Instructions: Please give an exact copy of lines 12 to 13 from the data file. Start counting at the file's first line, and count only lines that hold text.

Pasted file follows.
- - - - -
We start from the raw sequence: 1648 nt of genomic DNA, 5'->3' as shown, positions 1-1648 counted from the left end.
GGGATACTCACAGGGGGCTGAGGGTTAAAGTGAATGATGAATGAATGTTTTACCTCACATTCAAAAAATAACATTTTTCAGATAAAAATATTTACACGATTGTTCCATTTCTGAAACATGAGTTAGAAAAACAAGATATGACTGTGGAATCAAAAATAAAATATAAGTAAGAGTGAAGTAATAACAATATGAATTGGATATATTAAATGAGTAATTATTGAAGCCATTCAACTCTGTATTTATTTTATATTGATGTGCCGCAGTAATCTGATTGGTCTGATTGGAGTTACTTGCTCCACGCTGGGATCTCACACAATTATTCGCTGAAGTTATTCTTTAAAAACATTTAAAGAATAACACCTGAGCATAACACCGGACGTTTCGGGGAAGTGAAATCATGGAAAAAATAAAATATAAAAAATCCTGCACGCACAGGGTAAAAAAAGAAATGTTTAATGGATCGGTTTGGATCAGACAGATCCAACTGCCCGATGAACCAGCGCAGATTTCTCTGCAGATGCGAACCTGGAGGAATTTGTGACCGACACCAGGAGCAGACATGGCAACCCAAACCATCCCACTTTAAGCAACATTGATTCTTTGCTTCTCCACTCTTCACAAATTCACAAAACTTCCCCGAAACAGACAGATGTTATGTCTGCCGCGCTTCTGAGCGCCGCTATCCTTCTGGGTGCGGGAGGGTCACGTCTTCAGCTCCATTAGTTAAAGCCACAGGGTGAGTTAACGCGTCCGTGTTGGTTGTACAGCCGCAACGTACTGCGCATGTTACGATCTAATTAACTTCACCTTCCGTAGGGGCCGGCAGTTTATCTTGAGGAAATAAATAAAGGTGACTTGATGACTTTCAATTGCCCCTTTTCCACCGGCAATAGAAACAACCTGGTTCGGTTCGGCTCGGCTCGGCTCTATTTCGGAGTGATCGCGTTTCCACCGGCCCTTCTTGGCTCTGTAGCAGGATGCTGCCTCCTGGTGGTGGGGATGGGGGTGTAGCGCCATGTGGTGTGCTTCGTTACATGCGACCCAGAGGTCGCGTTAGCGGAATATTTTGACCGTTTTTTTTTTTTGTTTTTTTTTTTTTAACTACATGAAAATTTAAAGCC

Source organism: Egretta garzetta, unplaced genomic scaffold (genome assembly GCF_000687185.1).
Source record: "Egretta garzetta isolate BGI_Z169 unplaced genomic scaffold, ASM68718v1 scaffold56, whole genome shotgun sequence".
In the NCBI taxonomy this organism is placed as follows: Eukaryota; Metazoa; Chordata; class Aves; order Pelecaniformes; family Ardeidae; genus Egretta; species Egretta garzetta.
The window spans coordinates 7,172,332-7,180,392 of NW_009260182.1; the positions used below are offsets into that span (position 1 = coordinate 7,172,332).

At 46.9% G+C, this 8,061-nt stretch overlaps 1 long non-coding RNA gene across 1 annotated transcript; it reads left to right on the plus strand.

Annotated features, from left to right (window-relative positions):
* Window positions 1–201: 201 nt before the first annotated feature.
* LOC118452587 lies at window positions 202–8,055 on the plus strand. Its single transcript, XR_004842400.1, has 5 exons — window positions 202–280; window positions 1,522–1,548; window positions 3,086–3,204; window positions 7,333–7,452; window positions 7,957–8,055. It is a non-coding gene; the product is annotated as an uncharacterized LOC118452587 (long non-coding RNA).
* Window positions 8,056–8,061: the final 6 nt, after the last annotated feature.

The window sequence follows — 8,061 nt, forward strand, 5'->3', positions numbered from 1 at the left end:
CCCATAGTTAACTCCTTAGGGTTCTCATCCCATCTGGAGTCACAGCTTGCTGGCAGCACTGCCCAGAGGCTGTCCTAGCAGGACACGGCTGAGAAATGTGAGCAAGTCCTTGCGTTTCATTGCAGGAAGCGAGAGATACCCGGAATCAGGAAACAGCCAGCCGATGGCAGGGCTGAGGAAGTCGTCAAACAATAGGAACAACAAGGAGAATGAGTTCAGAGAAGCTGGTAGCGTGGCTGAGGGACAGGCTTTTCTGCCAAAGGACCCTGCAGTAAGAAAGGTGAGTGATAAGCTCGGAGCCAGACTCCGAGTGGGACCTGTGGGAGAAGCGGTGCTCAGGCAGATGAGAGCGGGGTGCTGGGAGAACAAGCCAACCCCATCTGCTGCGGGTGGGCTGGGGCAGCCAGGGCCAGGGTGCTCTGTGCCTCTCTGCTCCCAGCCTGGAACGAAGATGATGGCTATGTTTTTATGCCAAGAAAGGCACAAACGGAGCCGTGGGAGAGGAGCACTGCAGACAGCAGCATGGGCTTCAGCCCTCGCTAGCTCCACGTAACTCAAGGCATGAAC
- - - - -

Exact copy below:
The window sequence follows — 8,061 nt, forward strand, 5'->3', positions numbered from 1 at the left end:
CCCATAGTTAACTCCTTAGGGTTCTCATCCCATCTGGAGTCACAGCTTGCTGGCAGCACTGCCCAGAGGCTGTCCTAGCAGGACACGGCTGAGAAATGTGAGCAAGTCCTTGCGTTTCATTGCAGGAAGCGAGAGATACCCGGAATCAGGAAACAGCCAGCCGATGGCAGGGCTGAGGAAGTCGTCAAACAATAGGAACAACAAGGAGAATGAGTTCAGAGAAGCTGGTAGCGTGGCTGAGGGACAGGCTTTTCTGCCAAAGGACCCTGCAGTAAGAAAGGTGAGTGATAAGCTCGGAGCCAGACTCCGAGTGGGACCTGTGGGAGAAGCGGTGCTCAGGCAGATGAGAGCGGGGTGCTGGGAGAACAAGCCAACCCCATCTGCTGCGGGTGGGCTGGGGCAGCCAGGGCCAGGGTGCTCTGTGCCTCTCTGCTCCCAGCCTGGAACGAAGATGATGGCTATGTTTTTATGCCAAGAAAGGCACAAACGGAGCCGTGGGAGAGGAGCACTGCAGACAGCAGCATGGGCTTCAGCCCTCGCTAGCTCCACGTAACTCAAGGCATGAAC